Dial 3D for Murder:
Today’s breed of Stereographer unfortunately do not want to take a risk of dialing up the 3D on scenes. They feel it will murder the audiences eyeballs. Now I will be the first to say that excessive 3D on a 2 hour or indeed even a 1 hour film will tax an audiences eyes.
The art and craft of good stereo 3D is in creative use of the Z axis on a scene by scene basis.
Another myth is that you can’t have things invading audience space because that’s a gimmick. This is true, but again, Stereographers or un-informed Directors and Cinematographers who have attended recent 3d 101 workshops seem to be taking this to heart, or even as an excuse not to plan, camera block and shoot tests for ascertaining the effect that good 3D can have when done properly.
*Motivation* is key to a stereo 3D moment. If it makes sense and fits in with that particular scene, use the available stereo real-estate. Because Stereographers and DPs want to play it safe, today’s 3D movies have 3D cameras with interaxial (interocular) distance of an ant, which in turn gives flat 3D. Have any movies broken this mold? I can name two: HUGO and PROMETHEUS.
and so… on to the critique: The Amazing Spiderman does not, and again…in my opinion…have any Amazing 3D. Even in Imax.
The Amazing Spider-man a 3D review:
In 3D, bigger is better*. That’s why I chose to watch the movie at an IMax Cinema. What may look a little flattish on a smaller screen will fill out substantially on an Imax screen, and more so, sitting dead center and at the second last row in the cinema. **
Did it work? Again, No!
In points here’s what I noticed about TASM (The Amazing Spiderman)
- Completely un-motivated use of depth of field in many shots, especially narrative scenes. The semi blur background imagery in the opening scenes of the young peter parker looking around the house, can cause headaches. I am all for Shallow depth of field as a story telling tool in 3D, but there needs to be NO ambiguity (no semi out of focus regions) when you wield and unleash this weapon on un-suspecting audiences.
- Cardboarding…glorious cardboarding… in almost all the narrative/dialog scenes. This can be a combination of using long lenses and/or really minuscule interaxial separation on the 3D rig. Where does the buck stop on this one? The DP or the Stereographer?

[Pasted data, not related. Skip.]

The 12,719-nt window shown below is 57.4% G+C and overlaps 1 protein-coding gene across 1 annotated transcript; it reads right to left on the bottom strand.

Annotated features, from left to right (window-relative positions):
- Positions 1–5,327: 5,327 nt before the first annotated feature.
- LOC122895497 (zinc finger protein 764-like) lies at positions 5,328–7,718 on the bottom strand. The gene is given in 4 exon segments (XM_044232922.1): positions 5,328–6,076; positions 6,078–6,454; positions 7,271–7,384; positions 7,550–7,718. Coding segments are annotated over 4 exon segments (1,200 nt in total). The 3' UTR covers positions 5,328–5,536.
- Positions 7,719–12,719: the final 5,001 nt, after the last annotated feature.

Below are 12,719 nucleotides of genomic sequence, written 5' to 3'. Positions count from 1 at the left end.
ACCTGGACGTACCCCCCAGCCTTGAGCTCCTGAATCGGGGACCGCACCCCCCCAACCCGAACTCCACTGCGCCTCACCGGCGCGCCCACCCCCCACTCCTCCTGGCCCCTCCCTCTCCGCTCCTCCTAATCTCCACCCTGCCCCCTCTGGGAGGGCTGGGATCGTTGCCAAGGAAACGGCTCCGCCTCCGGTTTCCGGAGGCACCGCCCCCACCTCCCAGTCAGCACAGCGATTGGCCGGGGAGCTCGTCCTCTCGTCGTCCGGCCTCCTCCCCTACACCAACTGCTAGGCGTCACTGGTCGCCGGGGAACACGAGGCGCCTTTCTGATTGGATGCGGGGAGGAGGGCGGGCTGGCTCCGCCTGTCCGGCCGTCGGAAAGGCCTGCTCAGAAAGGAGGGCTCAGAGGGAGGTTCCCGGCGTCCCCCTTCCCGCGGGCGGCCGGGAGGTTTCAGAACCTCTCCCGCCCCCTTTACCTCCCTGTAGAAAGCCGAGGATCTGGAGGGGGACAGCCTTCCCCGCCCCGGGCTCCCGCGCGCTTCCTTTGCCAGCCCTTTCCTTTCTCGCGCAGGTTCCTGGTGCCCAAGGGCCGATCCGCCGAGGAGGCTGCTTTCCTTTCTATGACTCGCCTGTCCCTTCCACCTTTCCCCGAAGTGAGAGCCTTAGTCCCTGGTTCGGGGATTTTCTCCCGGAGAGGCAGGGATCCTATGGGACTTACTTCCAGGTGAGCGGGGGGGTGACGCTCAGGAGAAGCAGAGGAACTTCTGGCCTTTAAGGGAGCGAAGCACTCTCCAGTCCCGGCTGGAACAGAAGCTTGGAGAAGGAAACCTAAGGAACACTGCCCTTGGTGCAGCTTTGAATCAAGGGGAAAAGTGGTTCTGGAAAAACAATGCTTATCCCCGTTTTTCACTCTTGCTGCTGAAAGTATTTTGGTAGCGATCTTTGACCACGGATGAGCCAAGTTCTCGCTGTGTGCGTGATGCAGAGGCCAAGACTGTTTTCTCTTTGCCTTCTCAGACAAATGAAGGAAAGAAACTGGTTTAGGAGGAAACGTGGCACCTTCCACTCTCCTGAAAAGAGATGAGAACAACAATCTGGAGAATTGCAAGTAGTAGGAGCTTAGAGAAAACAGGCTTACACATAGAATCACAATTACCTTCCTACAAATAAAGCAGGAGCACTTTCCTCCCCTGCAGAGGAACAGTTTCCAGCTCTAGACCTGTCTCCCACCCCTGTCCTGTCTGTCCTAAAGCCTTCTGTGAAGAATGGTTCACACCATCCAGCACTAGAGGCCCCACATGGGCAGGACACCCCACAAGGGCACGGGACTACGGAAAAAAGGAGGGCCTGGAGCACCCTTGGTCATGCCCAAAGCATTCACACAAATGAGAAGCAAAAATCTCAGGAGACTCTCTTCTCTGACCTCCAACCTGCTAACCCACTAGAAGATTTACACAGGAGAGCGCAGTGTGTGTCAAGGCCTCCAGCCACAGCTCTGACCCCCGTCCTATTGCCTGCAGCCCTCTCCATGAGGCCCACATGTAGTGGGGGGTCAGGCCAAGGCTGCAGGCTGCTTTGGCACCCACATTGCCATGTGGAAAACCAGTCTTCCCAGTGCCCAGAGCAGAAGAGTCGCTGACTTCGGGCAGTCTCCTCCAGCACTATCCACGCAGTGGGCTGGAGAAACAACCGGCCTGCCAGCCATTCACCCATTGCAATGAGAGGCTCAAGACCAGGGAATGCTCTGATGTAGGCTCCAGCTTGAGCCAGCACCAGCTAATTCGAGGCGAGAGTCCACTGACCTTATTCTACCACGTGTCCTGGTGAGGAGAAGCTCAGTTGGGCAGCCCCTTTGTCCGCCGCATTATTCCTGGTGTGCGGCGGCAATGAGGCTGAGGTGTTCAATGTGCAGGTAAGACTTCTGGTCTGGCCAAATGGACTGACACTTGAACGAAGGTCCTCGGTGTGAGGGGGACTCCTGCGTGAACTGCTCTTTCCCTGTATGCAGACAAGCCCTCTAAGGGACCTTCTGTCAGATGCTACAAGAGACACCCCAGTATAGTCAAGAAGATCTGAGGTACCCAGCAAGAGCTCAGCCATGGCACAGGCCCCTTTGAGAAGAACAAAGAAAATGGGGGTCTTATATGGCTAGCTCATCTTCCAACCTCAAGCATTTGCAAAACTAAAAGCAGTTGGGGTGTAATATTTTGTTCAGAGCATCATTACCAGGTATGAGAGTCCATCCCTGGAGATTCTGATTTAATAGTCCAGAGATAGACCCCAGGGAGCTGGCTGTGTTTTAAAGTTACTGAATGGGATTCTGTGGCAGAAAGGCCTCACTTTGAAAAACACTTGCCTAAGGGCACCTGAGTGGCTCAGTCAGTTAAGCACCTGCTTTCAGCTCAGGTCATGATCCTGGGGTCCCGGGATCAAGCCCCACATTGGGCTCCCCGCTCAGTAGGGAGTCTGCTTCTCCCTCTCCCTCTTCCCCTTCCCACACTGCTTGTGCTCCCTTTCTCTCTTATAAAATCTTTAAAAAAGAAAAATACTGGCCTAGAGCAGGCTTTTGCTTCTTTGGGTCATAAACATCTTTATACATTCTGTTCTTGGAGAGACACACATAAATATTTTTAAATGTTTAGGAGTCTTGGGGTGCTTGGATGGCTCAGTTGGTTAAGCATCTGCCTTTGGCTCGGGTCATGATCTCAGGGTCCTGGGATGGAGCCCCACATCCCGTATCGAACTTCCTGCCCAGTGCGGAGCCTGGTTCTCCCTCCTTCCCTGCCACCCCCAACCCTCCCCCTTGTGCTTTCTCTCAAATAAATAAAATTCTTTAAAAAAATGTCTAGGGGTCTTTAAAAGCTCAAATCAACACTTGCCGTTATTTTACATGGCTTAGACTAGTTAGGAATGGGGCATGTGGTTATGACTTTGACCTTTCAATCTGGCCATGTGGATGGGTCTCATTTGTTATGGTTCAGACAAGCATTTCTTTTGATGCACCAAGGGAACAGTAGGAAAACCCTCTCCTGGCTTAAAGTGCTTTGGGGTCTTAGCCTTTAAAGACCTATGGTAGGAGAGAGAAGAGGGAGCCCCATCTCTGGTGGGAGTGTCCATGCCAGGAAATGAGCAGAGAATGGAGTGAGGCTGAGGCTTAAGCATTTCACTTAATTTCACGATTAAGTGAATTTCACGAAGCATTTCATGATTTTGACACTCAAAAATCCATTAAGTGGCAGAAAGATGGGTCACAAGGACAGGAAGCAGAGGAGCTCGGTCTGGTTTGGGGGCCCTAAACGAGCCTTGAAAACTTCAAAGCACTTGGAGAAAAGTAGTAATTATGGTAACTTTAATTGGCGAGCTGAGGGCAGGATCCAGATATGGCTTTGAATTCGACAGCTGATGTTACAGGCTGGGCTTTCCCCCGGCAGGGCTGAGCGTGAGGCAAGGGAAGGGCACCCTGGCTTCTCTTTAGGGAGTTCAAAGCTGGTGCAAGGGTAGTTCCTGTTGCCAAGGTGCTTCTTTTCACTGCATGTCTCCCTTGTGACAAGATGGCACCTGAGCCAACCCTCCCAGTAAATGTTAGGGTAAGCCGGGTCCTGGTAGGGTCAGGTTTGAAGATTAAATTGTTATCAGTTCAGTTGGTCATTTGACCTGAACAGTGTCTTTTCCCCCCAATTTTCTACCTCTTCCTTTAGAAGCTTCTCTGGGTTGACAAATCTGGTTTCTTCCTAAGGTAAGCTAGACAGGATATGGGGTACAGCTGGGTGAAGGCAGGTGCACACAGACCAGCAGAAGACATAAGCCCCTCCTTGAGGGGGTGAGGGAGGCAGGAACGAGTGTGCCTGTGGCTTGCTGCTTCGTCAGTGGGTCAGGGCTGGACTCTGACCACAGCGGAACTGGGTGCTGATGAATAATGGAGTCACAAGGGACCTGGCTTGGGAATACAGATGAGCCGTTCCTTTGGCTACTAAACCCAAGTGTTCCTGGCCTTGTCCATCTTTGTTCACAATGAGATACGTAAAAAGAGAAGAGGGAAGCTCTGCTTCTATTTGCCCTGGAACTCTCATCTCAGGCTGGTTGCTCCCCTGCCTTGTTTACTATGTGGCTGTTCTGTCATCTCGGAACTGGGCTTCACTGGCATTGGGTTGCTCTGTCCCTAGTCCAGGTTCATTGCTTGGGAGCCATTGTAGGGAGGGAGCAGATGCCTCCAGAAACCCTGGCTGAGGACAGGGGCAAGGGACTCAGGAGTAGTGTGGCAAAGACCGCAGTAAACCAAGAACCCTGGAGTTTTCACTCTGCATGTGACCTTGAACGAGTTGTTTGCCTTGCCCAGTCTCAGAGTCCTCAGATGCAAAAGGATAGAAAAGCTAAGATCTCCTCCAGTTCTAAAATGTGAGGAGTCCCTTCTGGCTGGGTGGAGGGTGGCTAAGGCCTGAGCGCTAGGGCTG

- Opinion again – Compare this movie’s stereography which was native for the most part (both live action and CGI) to something like Avengers, and I’ll admit Avengers has more rounded 3D on their converted dialog scenes! In TASM, there were many shots that looked like Peter Parker has a quirk of pressing his head into his neck. I do suspect that these flat faces phenomena may also be the result of a few converted shots if any stereo errors were found during principal photography. (but I’m speculating on that).
- Stereo real estate: and lack of use thereof. Yes I realize this movie is (also?) aimed at kids who have a smaller interocular than adults, but this is supposed to be a spectacle/action film, and stereo real-estate is both behind and in-front of the stereo window. USE it.
- To be fair, one saving grace was the very good use of the stereo budget in the finale. I recall at least two moments where Spidey did cross-over to our side, even if briefly. There was another couple of moments when debris flew into audience space. All motivated shots, I’m happy to point out.
- A particularly good use of 3D was the back of a helicopter with the city below.
- The best 3D shots were the aerial views of the city. Good timed cuts, helped keep the illusion going, without giving time for miniaturization to set in and get noticed.
- Toward the end, bad use of rack focus on peter parker with his aunt.